This week we have a brief introduction to Candlestick patterns.

Candlesticks, or Japanese candlesticks, were created by our friends from the East to help identify a full period of trading activity for rice. Today, we can use it for any commodity,  stock, currency or crypto. Their basis is to show, with all its possible variations, the Open, High, Low and Close for the period whether it’s a 15 minute, 4 hour or daily chart. Candlesticks are a technical trading tool that believes what we need to know about sentiment, emotion and trends are visible in the price patterns. Bullish or bearish activity are easier to spot when we document through candlesticks.

Here’s how they work.

The Candle Formation

We form a candle with the 4 pieces of data: Open, High, Low and Close. The open and the close form the ‘body’ of the candle while the high and low, if not the open or the close form the wick (the shadow) of the candle. This is what that looks like, courtesy of StockCharts.com:

As StockCharts.com says in their explanation of candlesticks, ‘the hollow candlestick means the close is greater than the open, indicating buying pressure’ while the filled candlestick ‘means the close is lesser than the open, indicating selling pressure’. This helps us create and view a chart that has some visual appeal to it and helps us see some of the action going on in the market, not unlike the width of the Bollinger Bands indicating volatility that we talked about last week.

Candlesticks in your Magnr Account

Candlesticks are a default setting in your Magnr Trading Account. Unlike the above description where hollow is bullish and filled is bearish, in your Magnr Account green is bullish and red and bearish. This is what it looks like in your Magnr Account

This is the daily chart for Bitcoin on Bitfinex at Magnr. Here you see the candlestick formations making the price chart on Bitcoin AND volume measurements at the bottom. These are your default settings and they are there for a reason. Many traders that trade candlestick patterns like to use volume for the confirmation of a trend, the ending of a trend or a potential trend reversal, all of which are important to the trader to enter and exit trades profitably.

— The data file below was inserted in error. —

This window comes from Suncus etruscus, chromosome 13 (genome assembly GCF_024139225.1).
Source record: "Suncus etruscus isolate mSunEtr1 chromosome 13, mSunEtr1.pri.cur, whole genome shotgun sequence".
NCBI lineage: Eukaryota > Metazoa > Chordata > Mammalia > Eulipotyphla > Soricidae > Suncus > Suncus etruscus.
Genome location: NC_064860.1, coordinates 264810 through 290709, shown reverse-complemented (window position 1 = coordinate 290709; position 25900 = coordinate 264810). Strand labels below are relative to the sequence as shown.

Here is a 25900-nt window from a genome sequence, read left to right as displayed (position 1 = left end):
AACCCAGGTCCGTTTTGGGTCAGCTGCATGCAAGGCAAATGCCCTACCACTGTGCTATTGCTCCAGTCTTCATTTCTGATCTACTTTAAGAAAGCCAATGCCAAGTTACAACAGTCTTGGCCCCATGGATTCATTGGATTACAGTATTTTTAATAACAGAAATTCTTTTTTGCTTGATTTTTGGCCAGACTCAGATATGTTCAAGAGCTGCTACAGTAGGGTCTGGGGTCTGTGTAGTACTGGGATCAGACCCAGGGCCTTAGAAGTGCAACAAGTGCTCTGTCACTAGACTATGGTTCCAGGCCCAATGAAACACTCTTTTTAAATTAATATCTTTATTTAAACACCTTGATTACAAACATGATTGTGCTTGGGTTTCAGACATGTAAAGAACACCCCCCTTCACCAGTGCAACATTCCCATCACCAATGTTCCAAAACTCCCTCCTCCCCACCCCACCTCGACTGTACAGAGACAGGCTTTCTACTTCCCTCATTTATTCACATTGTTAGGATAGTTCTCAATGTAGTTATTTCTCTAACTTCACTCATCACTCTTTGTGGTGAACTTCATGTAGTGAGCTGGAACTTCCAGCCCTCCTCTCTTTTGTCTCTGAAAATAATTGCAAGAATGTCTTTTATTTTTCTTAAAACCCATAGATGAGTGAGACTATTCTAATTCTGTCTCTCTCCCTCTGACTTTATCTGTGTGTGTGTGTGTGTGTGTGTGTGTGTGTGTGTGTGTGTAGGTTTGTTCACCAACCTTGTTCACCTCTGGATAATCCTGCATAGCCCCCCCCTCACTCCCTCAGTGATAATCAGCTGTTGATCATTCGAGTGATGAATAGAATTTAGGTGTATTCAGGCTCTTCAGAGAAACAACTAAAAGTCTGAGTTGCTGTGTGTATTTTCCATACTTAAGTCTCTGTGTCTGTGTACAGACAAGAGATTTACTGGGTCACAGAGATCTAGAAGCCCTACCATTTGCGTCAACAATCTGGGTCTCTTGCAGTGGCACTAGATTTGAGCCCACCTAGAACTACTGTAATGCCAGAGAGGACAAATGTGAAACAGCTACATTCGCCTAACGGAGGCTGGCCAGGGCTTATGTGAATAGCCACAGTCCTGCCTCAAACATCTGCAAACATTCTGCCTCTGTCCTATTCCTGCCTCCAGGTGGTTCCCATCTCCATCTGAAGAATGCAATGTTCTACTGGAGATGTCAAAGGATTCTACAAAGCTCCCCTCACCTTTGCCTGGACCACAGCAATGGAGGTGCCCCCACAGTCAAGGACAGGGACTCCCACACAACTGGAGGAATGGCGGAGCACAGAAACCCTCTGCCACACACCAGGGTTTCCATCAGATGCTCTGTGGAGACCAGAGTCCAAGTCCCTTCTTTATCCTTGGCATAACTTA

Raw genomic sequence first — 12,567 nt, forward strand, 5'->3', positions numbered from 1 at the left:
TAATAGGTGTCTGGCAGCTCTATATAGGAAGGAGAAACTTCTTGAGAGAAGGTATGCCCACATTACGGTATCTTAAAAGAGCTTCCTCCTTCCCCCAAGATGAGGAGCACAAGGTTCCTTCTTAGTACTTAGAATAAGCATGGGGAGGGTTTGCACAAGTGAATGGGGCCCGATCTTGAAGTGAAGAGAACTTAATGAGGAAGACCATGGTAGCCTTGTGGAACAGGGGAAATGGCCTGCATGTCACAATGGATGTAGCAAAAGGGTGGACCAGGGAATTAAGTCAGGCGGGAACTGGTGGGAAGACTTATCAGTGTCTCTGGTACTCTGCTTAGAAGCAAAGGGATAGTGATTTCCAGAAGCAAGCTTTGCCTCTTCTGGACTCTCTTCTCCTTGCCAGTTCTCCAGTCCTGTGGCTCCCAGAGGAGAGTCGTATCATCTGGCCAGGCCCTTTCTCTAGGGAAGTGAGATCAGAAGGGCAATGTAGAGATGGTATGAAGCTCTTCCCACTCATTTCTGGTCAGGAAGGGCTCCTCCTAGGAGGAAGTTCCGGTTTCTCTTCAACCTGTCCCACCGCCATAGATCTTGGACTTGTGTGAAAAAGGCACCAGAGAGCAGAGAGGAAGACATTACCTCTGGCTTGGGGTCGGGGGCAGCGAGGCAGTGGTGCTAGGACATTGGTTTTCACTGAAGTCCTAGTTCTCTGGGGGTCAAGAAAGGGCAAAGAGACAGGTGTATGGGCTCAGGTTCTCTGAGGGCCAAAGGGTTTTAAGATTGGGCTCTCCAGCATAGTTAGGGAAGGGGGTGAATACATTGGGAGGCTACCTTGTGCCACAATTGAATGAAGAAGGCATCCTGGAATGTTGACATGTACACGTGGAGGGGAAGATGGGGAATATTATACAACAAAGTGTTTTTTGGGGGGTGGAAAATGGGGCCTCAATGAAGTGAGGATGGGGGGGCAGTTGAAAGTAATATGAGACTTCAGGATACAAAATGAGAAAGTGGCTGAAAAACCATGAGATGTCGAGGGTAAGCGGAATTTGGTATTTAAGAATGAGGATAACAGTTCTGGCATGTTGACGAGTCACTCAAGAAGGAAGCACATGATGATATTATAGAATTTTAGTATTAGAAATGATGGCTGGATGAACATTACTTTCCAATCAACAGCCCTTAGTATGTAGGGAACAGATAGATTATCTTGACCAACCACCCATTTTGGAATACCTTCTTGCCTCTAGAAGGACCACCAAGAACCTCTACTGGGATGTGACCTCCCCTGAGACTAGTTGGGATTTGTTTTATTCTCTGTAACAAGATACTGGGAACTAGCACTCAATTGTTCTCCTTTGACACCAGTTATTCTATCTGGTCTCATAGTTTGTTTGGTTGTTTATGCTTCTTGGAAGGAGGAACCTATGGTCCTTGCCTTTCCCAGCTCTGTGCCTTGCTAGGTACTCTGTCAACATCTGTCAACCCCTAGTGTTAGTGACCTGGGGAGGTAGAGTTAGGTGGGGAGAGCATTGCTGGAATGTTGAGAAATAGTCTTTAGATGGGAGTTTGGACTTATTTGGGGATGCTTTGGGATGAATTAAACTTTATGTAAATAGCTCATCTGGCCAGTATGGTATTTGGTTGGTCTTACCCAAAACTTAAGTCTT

On this chart, the heaviest volume in early September is associated with hitting the recent low at $2980. Some questions this chart asks us are:

  • Since volume is MUCH lighter after bouncing off of $2980, does that mean there is no longer selling pressure on Bitcoin? Did the bears run out of gas?
  • Is there any trend at all in Bitcoin at the moment?
  • Is this information enough to trade from for you?

It looks like Bitcoin might be in a non-trending pattern at the moment so how do you trade non-trending markets?

Add Another Indicator

Since we talked about Bollinger Bands in detail last week and this is only an introduction to candlesticks, let’s see what both look like on your Magnr chart.

The bands are getting wider after a contraction earlier in the month and the downward price action that took us to the recent low went below the lower band on 2 successive trading days or outside of 95% of likely prices.

Based on the questions the candlesticks ask us and what the Bollinger Bands show us, a couple trading techniques off the daily chart could include (these are NOT recommendations, you trade and risk your own capital):

  • Trading between the band and the moving average OR
  • Trading between the bands

Conclusion

We intend to get into candlestick patterns like morning stars, dojis or haramis in more detail in future posts. This is only an introduction to help you understand what you see on the charts in your Magnr Trading Account, as well as show you how indicators can work together in a non-trending market. Like Bollinger Bands, candlesticks give us both good information and a good visual of what’s going on in a market.

How do you trade candlesticks and do you use the daily chart or hourly or?